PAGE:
"If you think you are going to get yourself in trouble for murdering somebody, you keep quiet. You don't get yourself written about in the Sunday papers."
Mr Stevenson said Ryan likely enjoyed having the attention focused on him and the "free drinks" at hotels that went with his tales.
When The QT visited Cr Tully to talk about the Kelly saga he presented us with Ryan's death certificate. It says he was 94 years of age when he died in 1948 and that his parents were Luke Ryan and Kate Lawler.
But the real Dan Kelly was born in 1861 and would have been 87.
Cr Tully said a further discrepancy pointed to Ryan's propensity to leave false trails about his true identity for much of his life.
"That death certificate raises more questions than it answers," he said.
"I have done an online search of Victorian historical birth records and they do not show any record of a person named James Ryan with parents with those names.
"Did he falsify his pension application where that information came from? It is a bizarre situation. Even in death he might have had the last laugh of keeping the truth concealed."
22 February 2013
|OPTIMISTIC AIR: Leighton Properties’ Bradley Norris,|
Mayor Paul Pisasale, Cr Paul Tully and council’s
commercial asset manager, Steve Bannister-Tyrrell.
ICON Ipswich is on track for a September completion as construction of the ninth floor of the Bell St building is finished.
The $93 million tower will welcome 1200 public servants on October 1, the first day the Queensland Government's 15-year lease.
The "topping out" milestone was achieved on schedule, Leighton Properties project director Bradley Norris said.
"To see the exterior of the building taking shape is an exciting stage in the development's progress, and is a clear demonstration of the continued progress of Ipswich," he said.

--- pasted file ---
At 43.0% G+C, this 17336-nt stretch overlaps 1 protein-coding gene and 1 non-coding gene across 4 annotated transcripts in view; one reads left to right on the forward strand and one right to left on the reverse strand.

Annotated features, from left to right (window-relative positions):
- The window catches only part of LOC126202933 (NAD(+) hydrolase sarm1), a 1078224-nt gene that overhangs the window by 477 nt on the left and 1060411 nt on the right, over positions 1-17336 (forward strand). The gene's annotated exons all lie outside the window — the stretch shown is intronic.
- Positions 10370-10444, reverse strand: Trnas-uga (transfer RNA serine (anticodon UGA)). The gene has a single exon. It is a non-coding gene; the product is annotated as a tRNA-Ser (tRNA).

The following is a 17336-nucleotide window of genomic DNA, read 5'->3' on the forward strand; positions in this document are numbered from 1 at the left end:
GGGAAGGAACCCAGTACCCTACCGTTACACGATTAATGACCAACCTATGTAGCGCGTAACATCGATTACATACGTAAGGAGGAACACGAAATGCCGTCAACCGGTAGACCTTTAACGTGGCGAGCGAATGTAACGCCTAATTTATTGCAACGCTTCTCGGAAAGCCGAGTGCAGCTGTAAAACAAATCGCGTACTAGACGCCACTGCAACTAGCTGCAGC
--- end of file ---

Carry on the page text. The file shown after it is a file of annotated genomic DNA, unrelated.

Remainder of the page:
"We are also on track to achieve practical completion by September 2013."
The 117 Brisbane St address covers 15,000sq m of commercial space together with 750sq m of ground floor retail.
Leighton Properties is continuing to progress negotiations with several national retailers for the ground floor retail tenancies.
Mayor Paul Pisasale said he remembered when the iconic Cribb and Foote store occupied the site.
Now the address is embarking on a new iconic future.
"This is only the start of the journey. We are talking about a very historic site that was the heart and soul of Ipswich," he said.
"The Icon Ipswich building will now become another icon. The hardest thing is to get the rest of the CBD going. The partnership between the CBD and Riverlink will become more important.
"This iconic landmark is supporting local jobs - it will boost our local economy and drive further commercial interest in Ipswich - helping to grow our city and the surrounding region."
Work began on Icon Ipswich in late 2011 as the CBD took its first steps towards a major overhaul.
Doubts whether the State Government could attract public servants to voluntarily work in Ipswich were raised when Premier Campbell Newman admitted public servants did not want to move.
But Cr Pisasale plans to hold an open day in a bid to convince public servants Ipswich is a great place to live and work.
The second Icon Ipswich tower is expected to have eight levels.
It will be home to 1200 public servants.